Despite cries from a citizens’ group to stop the sinking, it looks like the HMCS Annapolis will soon find a home on the ocean floor in Halkett Bay.
It is there, off the south eastern shore of Gambier Island, that the 115-metre destroyer is slated to become a new artificial reef.
The Artificial Reef Society of B.C. (ARSBC) is in charge of the project and in order for it to go forward they need approval from the provincial Ministry of Environment (MOE), Transport Canada, Environment Canada and the Department of Fisheries and Oceans (DFO).
As of press time Thursday, ARSBC had MOE approval as well as Transport Canada’s and they were undergoing an assessment for Environment Canada that was expected to yield positive results.
“I’ve been involved with the discussions with DFO and Transport Canada and Environment Canada. We’ve met as a group on this project and we’re just about there,” said Bob Austad, executive director of regional operations for B.C. Parks. “We’re just doing the final tweaks to the fisheries agreement with DFO authorization and the inspection should be done today [Sept. 19] and hopefully it’s covered off 100 per cent of the deficiencies and we’re ready to go.”
The controversial sinking to create an artificial reef was first pitched in 2009, but it has been stalled for some time while the ARSBC worked with changing government officials and adjusted plans to meet new requirements from the feds.
“Things did change part way through. It wasn’t on the provincial side that it changed because pretty much this is the way we’ve always done it. The federal side with DFO, that’s where the change was because there was a change in the fisheries act,” said Austad, who has been working on the Annapolis file since January, 2011.
“They cancelled the formal Canadian environmental assessment that was going to be done for this project and really all that is required now is that we pursue fisheries act authorization to move forward.”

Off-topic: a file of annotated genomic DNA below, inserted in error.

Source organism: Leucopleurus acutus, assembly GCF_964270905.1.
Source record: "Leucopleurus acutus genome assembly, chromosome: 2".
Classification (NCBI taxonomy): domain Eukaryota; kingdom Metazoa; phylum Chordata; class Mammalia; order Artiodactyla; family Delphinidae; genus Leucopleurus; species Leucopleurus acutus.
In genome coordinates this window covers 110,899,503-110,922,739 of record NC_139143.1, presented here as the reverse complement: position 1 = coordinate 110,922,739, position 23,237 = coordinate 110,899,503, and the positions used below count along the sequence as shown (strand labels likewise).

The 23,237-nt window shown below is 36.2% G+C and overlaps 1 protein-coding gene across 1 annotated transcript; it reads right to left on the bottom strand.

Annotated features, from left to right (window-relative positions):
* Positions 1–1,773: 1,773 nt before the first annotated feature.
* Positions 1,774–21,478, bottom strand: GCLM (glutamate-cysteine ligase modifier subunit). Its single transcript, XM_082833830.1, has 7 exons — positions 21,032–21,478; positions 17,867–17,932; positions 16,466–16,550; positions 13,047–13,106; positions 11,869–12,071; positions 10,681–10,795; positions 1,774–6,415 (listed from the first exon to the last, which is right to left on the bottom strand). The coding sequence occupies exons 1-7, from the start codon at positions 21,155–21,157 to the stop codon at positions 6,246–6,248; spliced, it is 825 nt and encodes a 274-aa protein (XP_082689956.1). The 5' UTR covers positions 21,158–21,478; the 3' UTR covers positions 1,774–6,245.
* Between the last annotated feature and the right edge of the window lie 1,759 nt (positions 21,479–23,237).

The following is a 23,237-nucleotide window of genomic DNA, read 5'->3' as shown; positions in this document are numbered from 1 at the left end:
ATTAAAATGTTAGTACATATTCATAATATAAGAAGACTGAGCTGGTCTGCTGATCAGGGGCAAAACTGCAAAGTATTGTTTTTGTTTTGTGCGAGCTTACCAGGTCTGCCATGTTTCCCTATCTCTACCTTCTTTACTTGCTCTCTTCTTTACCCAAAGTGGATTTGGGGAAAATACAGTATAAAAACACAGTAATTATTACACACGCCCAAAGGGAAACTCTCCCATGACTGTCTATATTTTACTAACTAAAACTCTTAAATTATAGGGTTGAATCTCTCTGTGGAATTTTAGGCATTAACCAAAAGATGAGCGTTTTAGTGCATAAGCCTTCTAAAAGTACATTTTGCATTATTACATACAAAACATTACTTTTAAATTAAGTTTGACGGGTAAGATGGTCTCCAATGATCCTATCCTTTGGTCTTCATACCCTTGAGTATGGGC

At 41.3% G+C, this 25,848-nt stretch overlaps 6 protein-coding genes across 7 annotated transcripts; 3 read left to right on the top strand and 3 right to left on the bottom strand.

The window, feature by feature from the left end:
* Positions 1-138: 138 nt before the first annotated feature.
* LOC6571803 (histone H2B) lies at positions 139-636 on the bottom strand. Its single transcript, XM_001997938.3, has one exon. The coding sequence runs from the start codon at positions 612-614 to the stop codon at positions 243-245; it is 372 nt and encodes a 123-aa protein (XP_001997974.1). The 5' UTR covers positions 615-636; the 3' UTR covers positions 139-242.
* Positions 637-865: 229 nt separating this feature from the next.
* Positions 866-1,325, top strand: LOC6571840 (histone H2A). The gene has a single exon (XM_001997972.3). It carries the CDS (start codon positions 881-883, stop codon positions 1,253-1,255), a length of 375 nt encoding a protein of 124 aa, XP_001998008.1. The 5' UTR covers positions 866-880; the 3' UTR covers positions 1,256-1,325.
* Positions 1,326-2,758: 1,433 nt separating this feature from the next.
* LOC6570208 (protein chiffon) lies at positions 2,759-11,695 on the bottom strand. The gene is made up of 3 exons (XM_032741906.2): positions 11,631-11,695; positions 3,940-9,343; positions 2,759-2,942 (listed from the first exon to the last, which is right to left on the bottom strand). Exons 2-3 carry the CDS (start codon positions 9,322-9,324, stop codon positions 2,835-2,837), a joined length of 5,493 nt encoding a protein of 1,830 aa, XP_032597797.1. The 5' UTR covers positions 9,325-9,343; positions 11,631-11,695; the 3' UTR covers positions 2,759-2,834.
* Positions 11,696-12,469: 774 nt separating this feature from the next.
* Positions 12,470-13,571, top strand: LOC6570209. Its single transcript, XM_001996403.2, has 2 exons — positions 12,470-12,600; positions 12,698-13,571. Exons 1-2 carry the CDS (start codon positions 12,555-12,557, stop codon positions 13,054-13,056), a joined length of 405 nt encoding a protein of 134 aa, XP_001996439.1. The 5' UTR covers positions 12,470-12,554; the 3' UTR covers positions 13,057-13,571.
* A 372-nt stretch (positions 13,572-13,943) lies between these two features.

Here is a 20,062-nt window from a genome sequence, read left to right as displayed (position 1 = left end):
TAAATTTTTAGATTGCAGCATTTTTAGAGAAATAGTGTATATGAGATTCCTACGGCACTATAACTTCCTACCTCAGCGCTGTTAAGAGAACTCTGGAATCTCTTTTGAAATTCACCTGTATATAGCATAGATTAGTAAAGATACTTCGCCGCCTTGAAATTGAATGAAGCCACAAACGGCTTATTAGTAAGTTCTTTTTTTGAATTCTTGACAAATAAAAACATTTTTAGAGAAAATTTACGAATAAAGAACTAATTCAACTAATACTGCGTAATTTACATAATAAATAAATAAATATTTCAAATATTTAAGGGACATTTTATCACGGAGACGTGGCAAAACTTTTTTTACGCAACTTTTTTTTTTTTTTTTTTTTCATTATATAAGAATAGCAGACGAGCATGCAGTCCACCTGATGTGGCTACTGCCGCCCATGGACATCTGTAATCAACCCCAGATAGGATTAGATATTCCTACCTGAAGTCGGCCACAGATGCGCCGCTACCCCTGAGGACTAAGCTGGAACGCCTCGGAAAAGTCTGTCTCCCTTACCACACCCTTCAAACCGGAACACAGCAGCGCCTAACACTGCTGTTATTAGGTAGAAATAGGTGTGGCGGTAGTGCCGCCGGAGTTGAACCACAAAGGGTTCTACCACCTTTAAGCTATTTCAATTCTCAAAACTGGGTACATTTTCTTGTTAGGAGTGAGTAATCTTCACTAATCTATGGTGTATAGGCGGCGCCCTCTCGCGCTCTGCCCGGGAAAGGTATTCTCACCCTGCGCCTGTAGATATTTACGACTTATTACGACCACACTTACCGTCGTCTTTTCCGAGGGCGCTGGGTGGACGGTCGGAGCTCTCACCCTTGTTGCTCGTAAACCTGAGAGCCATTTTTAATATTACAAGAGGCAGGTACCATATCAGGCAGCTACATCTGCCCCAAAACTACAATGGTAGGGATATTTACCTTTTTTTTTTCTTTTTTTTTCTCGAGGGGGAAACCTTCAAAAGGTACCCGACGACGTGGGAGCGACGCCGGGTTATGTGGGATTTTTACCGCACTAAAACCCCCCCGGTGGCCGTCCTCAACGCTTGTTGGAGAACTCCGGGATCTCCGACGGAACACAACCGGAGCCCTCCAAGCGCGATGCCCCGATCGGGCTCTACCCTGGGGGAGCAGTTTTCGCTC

The change has caused more concern from the citizens’ group Save Halkett Bay, which has been against the project from day one citing negative impacts to the sensitive seabed and surrounding marine life.
This week they forwarded a letter to Minister Terry Lake urging him to follow the U.S. government’s lead and stop the artificial reefing program all together, citing concerns with PCBs (polychlorinated biphenyls).
The name refers to any of 209 specific chemicals that can be found in industrial materials.
The letter pointed to a study released by the Florida Fish and Wildlife Conservation Commission that showed PCB migration from artificial reefs to the surrounding food chain.
“In light of this new study and the fact that the U.S. Marine administration has taken the dramatic step recently of effectively banning this practice in the United States, we respectfully ask that you halt this imminent sinking of the Annapolis and put a moratorium on the practice of making artificial reefs out of former armed forces vessels until further study,” Andrew Strang wrote on behalf of Save Halkett Bay.
Howard Robins, president of the ARSBC said the Annapolis is PCB free.
“We have a report from the Department of National Defence saying the ship has been PCB free since 2001,” Robbins said.
But Strang doesn’t believe it.
“I would have to see the content of the report because obviously it’s an important issue. My feeling is it’s probably a very old report and I suspect it discusses acceptable levels of PCBs or something like that, which we know has changed radically as we’ve moved forward here,” Strang said. “It used to be that it was acceptable to sink these old ships with the PCB levels and we now know that lesser levels impacts our marine environment so to say that it’s PCB free, I’d be very interested to see what Howard means by that.”
Robins was unable to forward a copy of the report to Coast Reporter by deadline.
Even if the document proves the ship is PCB free, Strang said his group won’t condone the sinking. They believe it will negatively impact the fine-sediment seabed and surrounding area.
Lake is aware of their concerns, but likely won’t change his mind about approving the artificial reef, according to Austad.
“We just have to inform the minister that the ARSBC has the three authorizations as required and we therefore can proceed with the project. He’s on board with proceeding with the project as a result of that,” Austad said.
He noted the Minister has met with the Save Halkett Bay group in the past to discuss their concerns.
“There’s no hidden information or agenda here. The Minister’s been quite forward with them that it will enhance recreational opportunities, which is something the marine park was set aside for, that it will hopefully through the artificial reef generate more marine biodiversity and maybe even restore some of the fin fish species within the local area,” Austad said.
“They (Save Halkett Bay) just don’t agree with the project on a number of fronts and that’s understandable. It’s pretty typical of some of the things that occur on Crown land and in provincial parks.
“It’s pretty unusual that you get 100 per cent of stakeholders all agreeing to something.”